Roger poured himself into the business – he was well-liked in the farming community with many of Charlie’s old friends and neighbors offering him assistance. And by the time he was 18, he’d established Cannon Hall Farm as a viable business.
But by the mid-1980s the honeymoon period was over. Roger had struggled to make the business work – he’d worked as hard as he could, but poor market values on produce meant he’d never make much of a profit. The overdraft was building year on year. It had become very clear that being ‘just’ farmers was not working.
Roger had visited a handful of public farms around the UK and thought he saw a way forward. Could Cannon Hall Farm become a visitor attraction that people would actually pay to visit?
He had carefully mapped out a vision for the future which would give his boys secure jobs to come home to. His vision – to open the farm to the public and build the business into a tourism venue. He scraped together money for a few small improvements and the farm opened to the public for the first time on Good Friday, 1989.
Roger took £100 on that first day – an absolute fortune compared to his precious income levels – and never looked back. It was the trigger that would end up becoming the catalyst for change – and Roger recognized that tourism was their future.
The ramshackle farm buildings became a firm favorite with local families, who loved the experience of feeding goats and lambs. They used an old farm building as a tearoom, and Cannon Hall Farm transformed from a small, mixed family farm – to a visitor attraction with a working farm that was bigger than ever.
They added adventure playgrounds and a farm shop. Every time they took a risk and invested in the future, turnover, jobs and visitors increased. Around ten years ago they embarked on a huge investment program in the farm. First came the iconic roundhouse, then a new £1.5 million farmyard, the demolition of the existing farmyard and the opening of the Hungry Llama indoor play.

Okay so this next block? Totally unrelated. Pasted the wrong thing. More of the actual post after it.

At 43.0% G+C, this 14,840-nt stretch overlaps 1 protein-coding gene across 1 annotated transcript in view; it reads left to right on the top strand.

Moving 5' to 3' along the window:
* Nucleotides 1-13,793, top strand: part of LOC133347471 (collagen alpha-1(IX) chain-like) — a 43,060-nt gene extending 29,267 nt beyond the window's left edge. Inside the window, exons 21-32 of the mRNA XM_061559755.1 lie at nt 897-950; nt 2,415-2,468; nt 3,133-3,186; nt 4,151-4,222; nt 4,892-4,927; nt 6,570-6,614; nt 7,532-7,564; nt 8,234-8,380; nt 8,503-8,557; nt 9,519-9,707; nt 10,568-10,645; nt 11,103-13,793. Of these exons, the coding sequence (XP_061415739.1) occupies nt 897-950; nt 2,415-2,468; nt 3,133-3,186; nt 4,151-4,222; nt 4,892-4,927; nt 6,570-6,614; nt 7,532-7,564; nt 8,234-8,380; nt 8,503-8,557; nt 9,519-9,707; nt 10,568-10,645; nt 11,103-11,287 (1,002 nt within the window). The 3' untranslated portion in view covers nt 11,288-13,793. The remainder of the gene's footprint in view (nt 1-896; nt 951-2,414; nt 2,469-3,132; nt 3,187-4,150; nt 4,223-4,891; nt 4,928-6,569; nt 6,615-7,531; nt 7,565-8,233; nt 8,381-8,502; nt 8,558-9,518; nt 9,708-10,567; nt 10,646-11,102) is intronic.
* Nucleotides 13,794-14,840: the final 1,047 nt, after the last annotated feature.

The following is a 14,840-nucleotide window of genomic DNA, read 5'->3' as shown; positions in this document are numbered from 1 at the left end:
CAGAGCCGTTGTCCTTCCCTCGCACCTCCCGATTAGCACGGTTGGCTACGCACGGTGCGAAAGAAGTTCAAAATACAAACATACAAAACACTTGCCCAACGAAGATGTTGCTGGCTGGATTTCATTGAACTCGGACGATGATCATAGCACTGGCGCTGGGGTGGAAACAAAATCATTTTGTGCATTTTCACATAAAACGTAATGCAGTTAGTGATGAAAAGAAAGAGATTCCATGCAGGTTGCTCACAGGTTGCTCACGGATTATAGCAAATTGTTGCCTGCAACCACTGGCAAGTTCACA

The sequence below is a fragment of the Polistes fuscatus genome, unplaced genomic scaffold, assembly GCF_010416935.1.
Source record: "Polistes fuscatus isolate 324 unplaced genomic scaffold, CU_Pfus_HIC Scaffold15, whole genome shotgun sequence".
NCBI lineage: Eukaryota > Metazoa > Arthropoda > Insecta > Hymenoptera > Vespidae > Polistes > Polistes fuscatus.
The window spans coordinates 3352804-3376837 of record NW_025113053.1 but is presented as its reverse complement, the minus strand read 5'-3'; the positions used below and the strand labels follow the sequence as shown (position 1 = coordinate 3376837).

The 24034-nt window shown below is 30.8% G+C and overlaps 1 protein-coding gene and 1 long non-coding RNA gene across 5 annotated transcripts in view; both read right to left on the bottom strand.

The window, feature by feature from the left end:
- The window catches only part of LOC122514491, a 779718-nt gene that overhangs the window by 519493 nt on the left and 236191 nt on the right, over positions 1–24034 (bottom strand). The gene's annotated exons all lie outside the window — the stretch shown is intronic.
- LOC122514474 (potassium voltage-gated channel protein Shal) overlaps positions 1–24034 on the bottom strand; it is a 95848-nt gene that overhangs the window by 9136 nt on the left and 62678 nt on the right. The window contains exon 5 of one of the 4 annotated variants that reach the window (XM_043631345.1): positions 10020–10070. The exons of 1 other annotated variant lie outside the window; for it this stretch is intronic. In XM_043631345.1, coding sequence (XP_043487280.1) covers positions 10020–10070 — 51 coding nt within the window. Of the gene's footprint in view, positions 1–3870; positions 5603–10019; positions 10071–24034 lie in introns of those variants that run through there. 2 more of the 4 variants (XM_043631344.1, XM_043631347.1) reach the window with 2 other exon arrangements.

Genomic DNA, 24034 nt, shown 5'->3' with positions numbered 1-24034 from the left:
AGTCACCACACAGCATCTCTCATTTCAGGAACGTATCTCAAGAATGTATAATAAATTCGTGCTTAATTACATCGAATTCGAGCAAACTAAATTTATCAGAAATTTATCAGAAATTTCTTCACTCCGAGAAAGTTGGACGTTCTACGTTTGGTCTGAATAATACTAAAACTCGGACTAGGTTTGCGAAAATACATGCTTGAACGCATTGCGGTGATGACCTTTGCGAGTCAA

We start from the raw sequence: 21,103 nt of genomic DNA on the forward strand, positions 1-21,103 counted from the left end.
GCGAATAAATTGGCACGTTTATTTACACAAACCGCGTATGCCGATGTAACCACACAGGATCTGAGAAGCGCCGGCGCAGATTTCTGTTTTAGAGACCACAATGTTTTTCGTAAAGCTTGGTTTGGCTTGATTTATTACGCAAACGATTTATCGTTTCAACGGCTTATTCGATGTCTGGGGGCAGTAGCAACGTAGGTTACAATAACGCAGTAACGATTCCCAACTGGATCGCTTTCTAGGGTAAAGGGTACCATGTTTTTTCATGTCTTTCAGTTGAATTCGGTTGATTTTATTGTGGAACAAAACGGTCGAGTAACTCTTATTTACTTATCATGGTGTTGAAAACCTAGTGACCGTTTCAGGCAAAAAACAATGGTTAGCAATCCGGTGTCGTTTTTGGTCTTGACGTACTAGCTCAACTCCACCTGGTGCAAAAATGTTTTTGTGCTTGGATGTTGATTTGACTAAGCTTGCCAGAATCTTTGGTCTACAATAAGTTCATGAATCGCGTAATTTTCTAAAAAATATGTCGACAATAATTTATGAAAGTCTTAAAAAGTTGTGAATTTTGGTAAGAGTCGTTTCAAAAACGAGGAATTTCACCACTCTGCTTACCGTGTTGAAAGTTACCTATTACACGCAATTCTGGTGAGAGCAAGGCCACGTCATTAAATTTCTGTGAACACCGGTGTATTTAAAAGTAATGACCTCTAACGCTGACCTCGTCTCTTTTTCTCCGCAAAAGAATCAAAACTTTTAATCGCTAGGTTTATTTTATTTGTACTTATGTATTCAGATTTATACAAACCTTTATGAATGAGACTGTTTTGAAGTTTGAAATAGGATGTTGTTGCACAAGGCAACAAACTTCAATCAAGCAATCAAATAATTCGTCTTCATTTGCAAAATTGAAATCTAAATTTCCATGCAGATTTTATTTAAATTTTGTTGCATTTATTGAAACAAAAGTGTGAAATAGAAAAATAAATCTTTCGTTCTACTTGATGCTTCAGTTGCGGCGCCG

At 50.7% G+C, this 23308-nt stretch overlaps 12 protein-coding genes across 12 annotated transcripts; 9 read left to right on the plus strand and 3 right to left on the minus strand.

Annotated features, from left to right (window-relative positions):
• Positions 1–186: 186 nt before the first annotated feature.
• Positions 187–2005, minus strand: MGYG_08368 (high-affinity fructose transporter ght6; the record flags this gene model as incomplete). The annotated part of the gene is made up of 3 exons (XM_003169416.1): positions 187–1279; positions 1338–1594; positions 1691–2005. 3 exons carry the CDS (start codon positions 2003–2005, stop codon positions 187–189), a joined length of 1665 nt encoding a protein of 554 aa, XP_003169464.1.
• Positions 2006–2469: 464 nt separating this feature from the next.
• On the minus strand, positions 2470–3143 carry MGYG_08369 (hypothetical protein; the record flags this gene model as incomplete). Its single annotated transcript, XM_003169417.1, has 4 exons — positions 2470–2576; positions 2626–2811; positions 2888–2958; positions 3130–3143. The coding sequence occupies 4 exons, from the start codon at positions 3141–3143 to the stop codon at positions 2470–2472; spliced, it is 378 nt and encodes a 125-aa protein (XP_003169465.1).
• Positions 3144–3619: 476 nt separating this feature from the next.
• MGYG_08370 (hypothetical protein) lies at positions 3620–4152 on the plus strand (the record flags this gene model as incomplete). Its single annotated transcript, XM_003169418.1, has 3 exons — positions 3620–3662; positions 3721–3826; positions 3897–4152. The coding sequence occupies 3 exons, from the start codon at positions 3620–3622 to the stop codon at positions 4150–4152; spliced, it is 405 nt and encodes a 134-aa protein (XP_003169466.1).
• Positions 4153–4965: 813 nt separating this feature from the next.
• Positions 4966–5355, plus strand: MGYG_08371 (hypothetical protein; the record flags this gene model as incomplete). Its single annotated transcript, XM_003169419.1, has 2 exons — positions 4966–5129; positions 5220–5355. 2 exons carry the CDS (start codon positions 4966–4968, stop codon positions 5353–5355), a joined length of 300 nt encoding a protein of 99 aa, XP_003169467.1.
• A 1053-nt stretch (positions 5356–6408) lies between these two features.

They developed the very first farm visitor center of its type in the world – one that allowed visitors to watch with the farmers during their day to day work – which can be as varied as assisting in a birth, milking, shearing or tractor work- from the safety of a viewing platform. And 30 years after that first vision, Roger succeeded in not only creating jobs for his three sons…but in building a multi-million pound tourist attraction that employs over 270 local people.
Roger is now 76 years old – but he’s in the barns every single day – training the next generation of farmers and educating visitors to help them understand how important British farming is.
And he even has his own fanbase, a new generation of visitors that watch his series of live online broadcasts, led by his sons, educating people about being a farmer and what it entails. His hard work was rewarded last year, when the farm was named Best Large Visitor Attraction in the White Rose Awards – and by landing a deal with a TV production company that saw Cannon Hall Farm be showcased to millions of people through the Channel 5 TV show Springtime on the Farm.
Farmer Roger has his legacy – the Nicholson’s have kept the treasure that is Cannon Hall Farm safe for the next generation.